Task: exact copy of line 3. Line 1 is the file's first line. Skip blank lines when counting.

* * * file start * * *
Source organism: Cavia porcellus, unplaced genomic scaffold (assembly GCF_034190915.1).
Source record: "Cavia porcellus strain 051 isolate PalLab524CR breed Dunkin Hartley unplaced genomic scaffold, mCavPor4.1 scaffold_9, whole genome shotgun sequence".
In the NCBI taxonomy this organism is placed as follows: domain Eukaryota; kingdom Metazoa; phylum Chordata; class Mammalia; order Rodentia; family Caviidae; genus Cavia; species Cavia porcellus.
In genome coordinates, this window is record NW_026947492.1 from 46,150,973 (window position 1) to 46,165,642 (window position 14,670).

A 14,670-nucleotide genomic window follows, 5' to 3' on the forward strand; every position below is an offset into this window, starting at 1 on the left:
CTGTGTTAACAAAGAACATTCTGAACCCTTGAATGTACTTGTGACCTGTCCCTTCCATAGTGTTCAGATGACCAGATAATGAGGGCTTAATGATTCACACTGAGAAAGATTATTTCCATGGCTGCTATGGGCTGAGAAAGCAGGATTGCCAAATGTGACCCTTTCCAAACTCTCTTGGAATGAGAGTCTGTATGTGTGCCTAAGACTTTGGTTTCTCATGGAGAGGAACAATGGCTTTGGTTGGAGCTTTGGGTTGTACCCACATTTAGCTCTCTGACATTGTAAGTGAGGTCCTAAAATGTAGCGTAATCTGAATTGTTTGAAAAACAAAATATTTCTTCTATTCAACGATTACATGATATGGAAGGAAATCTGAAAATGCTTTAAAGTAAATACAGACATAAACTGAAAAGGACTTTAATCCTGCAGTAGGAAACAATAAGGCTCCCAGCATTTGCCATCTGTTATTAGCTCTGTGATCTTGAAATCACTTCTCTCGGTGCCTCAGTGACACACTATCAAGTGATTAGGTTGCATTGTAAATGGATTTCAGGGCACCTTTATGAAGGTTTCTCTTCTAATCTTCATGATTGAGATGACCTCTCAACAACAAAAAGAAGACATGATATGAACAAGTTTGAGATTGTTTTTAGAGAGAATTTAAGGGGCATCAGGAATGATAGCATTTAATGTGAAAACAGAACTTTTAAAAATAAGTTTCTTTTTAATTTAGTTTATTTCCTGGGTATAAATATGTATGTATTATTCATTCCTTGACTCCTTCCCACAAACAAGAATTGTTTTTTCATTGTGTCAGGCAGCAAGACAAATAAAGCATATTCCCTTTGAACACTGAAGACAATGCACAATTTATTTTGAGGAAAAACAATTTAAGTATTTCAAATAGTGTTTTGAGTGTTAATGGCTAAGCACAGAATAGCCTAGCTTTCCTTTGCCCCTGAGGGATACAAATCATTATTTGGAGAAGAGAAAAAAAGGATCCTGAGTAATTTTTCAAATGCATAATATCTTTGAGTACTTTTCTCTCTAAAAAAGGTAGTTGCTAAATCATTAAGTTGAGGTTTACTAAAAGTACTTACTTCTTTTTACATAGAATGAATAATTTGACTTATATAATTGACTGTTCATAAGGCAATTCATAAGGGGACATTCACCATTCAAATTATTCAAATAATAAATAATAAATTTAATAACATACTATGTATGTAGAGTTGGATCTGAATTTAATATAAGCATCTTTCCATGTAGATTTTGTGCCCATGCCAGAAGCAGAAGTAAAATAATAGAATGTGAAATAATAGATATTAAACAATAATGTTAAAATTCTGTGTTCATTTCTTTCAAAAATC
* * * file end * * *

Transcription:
In the NCBI taxonomy this organism is placed as follows: domain Eukaryota; kingdom Metazoa; phylum Chordata; class Mammalia; order Rodentia; family Caviidae; genus Cavia; species Cavia porcellus.